Massachusetts Leaders Urge Sen. Markey to Reject Corker Iran Bill

34 prominent Massachusetts leaders called on Sen. Markey today to reject S.615, the bill proposed by Sen. Corker that would require Congressional approval of a nuclear deal with Iran before the deal was completed.  

The signers included professors of physics, nuclear engineering, international affairs, and political science; leaders of labor, community and peace organizations; and philanthropists.

The letter, organized by Massachusetts Peace Action, was presented to Sen. Markey’s staff at a meeting in Boston on April 13.   Sen. Markey is expected to vote on the Corker bill, perhaps as early as April 14, at a meeting of the Senate Foreign Relations Committee.

Download Letter in PDF Format.  The text of the letter follows:


Re:       S. 615: Iran Nuclear Agreement Review Act of 2015

Dear Senator Markey,

We thank you for your longstanding leadership in Congress regarding nuclear arms control and nonproliferation.  By spearheading efforts to prevent the spread of nuclear weapons, you have helped to build a safer future for generations to come.  

Thus, we hope you agree, as we do, with President Obama’s assessment that the newly unveiled parameters for a Joint Comprehensive Plan of Action (JCPOA) represent “a historic understanding with Iran, which, if fully implemented, will prevent it from obtaining a nuclear weapon.”

In a matter of days, you will have the opportunity to protect the extraordinary diplomatic progress that Secretary Kerry and his colleagues have made in reaching this milestone.  Their accomplishment is praised by large segments of the diplomatic and scientific communities (see statements enclosed).

Senator Corker’s proposal, as embodied in S. 615, to subject the fully-negotiated accord to Congressional approval has some appeal at first sight, but careful examination shows it to be counterproductive.  In the current political climate, when 47 of your Senate colleagues have acted to subvert the emerging agreement even before the outline was known to them, and when provision for the “snap-back” of sanctions is completely ignored, passage of S. 615 would be tantamount to a de facto rejection of the diplomatic route.  In that event, what may be the most far-reaching achievement in the cause of nonproliferation for more than a generation would be lost.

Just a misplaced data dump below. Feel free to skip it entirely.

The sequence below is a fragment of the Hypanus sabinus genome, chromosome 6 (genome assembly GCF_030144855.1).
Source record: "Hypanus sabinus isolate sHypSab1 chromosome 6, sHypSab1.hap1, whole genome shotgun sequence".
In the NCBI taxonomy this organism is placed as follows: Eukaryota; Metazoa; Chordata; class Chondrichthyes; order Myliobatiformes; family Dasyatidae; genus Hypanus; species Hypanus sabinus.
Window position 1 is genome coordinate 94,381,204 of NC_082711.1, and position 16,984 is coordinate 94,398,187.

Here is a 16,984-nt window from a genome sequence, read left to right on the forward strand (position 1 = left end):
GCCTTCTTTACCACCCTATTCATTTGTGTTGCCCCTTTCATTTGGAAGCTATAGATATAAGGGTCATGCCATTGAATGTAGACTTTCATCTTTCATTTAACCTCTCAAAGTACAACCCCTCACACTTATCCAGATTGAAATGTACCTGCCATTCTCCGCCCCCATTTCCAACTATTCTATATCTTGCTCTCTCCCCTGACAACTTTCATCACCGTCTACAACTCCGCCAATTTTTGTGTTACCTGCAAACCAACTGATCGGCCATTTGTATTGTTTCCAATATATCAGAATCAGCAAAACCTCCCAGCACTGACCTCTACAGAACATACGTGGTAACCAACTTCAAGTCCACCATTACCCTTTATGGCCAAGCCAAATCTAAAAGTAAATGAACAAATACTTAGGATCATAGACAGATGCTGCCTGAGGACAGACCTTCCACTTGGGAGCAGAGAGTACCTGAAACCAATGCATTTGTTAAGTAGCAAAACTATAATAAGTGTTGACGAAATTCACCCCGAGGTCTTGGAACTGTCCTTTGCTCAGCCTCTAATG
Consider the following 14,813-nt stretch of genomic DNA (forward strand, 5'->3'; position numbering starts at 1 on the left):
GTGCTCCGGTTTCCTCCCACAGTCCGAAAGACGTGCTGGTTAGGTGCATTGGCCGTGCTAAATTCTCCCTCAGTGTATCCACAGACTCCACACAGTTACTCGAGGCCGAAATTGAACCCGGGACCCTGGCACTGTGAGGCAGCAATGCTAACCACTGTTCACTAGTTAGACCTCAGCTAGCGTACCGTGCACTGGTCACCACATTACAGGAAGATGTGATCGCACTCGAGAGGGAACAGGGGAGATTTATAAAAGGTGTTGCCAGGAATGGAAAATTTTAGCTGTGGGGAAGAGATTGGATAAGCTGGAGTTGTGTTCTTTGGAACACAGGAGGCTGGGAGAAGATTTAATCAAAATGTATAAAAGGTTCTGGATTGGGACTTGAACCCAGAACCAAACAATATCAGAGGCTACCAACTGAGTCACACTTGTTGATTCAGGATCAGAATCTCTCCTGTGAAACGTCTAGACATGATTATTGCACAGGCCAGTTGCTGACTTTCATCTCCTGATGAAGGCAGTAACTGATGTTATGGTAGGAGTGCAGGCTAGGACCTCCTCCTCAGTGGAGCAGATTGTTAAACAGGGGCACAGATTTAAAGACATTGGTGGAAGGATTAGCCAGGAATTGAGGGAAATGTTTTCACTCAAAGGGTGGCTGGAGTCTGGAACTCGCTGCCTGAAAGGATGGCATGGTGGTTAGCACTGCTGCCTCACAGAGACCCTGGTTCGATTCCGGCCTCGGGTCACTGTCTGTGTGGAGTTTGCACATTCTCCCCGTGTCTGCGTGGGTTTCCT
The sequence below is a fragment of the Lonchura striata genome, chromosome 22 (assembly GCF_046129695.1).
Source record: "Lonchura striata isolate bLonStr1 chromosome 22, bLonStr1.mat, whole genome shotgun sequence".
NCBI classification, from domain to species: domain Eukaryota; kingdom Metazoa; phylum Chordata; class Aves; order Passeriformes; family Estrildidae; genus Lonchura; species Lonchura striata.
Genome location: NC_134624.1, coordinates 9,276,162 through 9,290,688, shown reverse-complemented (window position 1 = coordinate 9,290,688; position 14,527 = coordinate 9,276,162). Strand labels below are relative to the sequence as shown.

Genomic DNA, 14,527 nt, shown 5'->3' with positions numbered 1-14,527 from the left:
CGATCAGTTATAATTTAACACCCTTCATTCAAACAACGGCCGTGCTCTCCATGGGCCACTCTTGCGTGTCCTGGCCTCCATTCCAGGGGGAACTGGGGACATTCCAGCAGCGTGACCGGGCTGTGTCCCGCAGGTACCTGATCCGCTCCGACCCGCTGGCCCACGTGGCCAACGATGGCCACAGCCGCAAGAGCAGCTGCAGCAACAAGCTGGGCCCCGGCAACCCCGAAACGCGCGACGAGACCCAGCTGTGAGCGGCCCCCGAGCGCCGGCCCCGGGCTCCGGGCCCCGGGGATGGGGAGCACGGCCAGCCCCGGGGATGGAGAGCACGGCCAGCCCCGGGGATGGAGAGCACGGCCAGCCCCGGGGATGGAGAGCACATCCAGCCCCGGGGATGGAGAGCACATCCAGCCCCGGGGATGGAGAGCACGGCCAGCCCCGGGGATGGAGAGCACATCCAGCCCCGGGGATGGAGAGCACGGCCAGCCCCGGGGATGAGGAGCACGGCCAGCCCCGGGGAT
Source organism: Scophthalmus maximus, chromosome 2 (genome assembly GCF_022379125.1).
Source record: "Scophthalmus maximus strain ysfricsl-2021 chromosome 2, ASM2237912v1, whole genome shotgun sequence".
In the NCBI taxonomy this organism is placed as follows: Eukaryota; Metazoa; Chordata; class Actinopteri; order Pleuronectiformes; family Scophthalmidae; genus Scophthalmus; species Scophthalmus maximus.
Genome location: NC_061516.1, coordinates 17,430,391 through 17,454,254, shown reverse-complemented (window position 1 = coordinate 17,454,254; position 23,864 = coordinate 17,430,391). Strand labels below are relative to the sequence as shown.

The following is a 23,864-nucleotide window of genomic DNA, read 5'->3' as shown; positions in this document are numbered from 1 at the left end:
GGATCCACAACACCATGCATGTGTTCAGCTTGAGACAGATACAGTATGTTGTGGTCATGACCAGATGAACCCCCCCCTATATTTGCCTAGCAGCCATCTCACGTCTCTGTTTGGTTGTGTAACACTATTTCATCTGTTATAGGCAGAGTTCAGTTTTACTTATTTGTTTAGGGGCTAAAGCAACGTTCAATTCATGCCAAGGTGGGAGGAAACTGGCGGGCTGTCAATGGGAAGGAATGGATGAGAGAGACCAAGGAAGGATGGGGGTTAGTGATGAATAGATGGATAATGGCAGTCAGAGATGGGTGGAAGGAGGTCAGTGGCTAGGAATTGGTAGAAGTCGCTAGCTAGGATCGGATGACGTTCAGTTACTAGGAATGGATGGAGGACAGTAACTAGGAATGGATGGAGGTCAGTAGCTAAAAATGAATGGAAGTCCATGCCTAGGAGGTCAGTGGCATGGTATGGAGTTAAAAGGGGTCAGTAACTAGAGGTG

We support your leadership in championing policies of peaceful, strategic engagement, especially when nuclear arms control is at issue, and we ask that you not let this happen.

The JCPOA envisions a cautiously sequenced process unfolding over many years.  This process will provide the current and future Congress ample scope for long-term monitoring and – if the need arises – intervention.  By contrast, S. 615 would mandate a vote later this summer that would be premature at best, bellicose at worst, and in any case needlessly onerous for lawmakers who are duty-bound to exercise the utmost prudence in matters as grave as the proliferation of nuclear weapons.

This week, Jewish, Arab and Iranian Americans registered their joint approval for what they termed “an important first step towards de-escalating regional tensions and pav[ing] the way for resolving the many conflicts that still persist.” [“Arab American Institute, J Street and NIAC Welcome Iran Framework Agreement.”]  

In a similar vein, the Jewish Council for Public Affairs, after President Obama’s statement, announced “the JCPA reiterates its support for the earnest efforts of the Administration to find a diplomatic solution to the issue of Iran’s nuclear ambitions.”  

Three successive Directors of Mossad, Israel’s national security service, have warned that Congressional initiatives outside the negotiating track risk a return to the pre-2009 stand-off. Director Efraim Halevy, who is also a former head of the Israeli National Security Council, has warned that Prime Minister Netanyahu “is signaling that he doesn’t want the agreement and has his eyes on an aggressive solution.”